Aetna records first-quarter loss after failed Humana merger
Aetna recorded a loss of $381 million in the first three months of 2017, thanks to costs related to its failed tie-up with insurer Humana.
Even so, Aetna's first-quarter results beat Wall Street's financial estimates despite further losses from the insurer's Affordable Care Act exchange plans.
In the first quarter of last year, Hartford, Conn.-based Aetna's profit totaled $737 million.
The failure of the $37 billion Humana merger, which was blocked by a federal judge in January for threatening to harm competition in Medicare Advantage, was expected to squeeze Aetna's bottom line.
The two insurers spent 19 months and millions of dollars in legal and financial fees preparing for the deal. When it fell through, Aetna had to pay Humana a $1 billion breakup fee, or about $630 million after taxes.
Aetna also had to fork over a $52.5 million breakup fee to Medicaid managed-care insurer Molina Healthcare, which had agreed to acquire divested Medicare Advantage assets from Aetna and Humana to satisfy Justice Department concerns.
In all, Aetna Chief Financial Officer Shawn Guertin told investors on a conference call Tuesday that the company paid about $1.2 billion in termination fees related to the failed deal.
Lower membership in the exchanges also weighed on Aetna's earnings. Aetna pulled out of exchanges in 11 states in 2017, forcing hundreds of thousands of plan members to find a new insurer. It remains in just four states.
Aetna said Tuesday that it ended the quarter with 255,000 individual commercial members, down from 964,000 at the end of 2016.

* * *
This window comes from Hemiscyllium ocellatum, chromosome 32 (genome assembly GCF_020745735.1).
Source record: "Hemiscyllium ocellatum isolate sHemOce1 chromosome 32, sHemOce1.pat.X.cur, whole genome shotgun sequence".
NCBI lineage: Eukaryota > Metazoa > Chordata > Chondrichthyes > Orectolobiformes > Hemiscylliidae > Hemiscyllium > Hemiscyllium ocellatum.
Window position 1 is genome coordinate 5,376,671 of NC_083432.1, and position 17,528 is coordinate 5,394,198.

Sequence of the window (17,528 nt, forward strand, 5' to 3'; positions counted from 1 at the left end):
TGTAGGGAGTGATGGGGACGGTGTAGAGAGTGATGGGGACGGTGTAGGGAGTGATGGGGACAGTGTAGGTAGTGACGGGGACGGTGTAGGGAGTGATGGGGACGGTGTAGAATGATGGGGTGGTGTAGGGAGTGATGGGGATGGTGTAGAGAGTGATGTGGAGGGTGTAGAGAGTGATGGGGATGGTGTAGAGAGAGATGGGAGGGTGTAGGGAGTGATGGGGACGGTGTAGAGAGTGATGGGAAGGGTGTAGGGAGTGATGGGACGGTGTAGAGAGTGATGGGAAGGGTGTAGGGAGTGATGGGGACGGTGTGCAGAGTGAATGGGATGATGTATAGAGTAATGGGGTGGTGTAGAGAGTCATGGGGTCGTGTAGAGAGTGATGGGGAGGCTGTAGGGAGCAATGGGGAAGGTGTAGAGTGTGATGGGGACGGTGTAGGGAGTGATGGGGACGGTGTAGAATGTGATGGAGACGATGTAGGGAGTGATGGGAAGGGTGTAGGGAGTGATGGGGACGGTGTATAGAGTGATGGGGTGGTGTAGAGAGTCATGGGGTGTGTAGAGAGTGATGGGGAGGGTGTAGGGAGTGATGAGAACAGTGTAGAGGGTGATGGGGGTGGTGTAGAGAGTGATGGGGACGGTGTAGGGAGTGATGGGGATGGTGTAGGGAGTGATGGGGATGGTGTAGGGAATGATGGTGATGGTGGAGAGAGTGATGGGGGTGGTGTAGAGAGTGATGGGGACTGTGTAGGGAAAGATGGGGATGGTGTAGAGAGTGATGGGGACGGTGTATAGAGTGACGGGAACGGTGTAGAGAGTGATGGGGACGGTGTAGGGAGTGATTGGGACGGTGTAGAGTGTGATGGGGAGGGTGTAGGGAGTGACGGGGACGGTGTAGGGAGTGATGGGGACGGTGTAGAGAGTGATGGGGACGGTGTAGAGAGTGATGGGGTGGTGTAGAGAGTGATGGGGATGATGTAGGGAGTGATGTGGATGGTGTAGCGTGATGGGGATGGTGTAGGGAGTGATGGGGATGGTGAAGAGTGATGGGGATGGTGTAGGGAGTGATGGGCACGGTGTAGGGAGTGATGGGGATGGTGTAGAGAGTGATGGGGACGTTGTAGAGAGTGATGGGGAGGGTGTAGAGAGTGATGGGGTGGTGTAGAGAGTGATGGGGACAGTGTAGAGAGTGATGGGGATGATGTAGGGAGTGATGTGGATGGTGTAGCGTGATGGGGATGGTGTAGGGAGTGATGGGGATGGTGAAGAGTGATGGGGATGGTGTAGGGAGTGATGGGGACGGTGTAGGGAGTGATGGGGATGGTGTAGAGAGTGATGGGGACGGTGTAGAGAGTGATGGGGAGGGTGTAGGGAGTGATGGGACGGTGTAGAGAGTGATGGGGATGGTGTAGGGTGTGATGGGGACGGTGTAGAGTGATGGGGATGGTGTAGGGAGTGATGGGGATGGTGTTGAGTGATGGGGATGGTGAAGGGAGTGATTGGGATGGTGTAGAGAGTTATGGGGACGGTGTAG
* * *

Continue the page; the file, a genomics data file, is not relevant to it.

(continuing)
The insurer set aside $110 million in the first quarter for future losses from individual market plans, saying it believes the enrolled members will have higher costs than it thought. Aetna lost $450 million from the plans it sold on exchanges in 2016.
Along with many other health insurance companies, Aetna is still deciding if it will sell ACA exchange plans in 2018. It already announced it would pull out of Iowa's exchange next year, leaving that state with just one dominant exchange insurer: Medica.
"We continue to evaluate our footprint with a view towards significantly reducing our exposure to individual commercial products in 2018," Guertin said.
Aetna's individual business represents less than 2% of its total adjusted revenue.
Meanwhile, Medicare Advantage membership grew by 81,000 members in the quarter, compared with the same period a year ago. Medicaid membership fell by 90,000. The decline in Medicaid membership stemmed from Aetna's lost Nebraska Medicaid contract.
Total membership declined to 22.4 million, compared with 23.1 million at the same time last year.
Aetna said it collected more premiums from its government business, which includes Medicare Advantage and Medicaid, than it did from its commercial insurance business for the first time.
Lower overall membership and reduced premiums helped reduce first-quarter revenue by 3.4% to $15.2 billion over 2016.
The same factors raised the medical loss ratio to 82.6%, compared with 80.5% a year ago.
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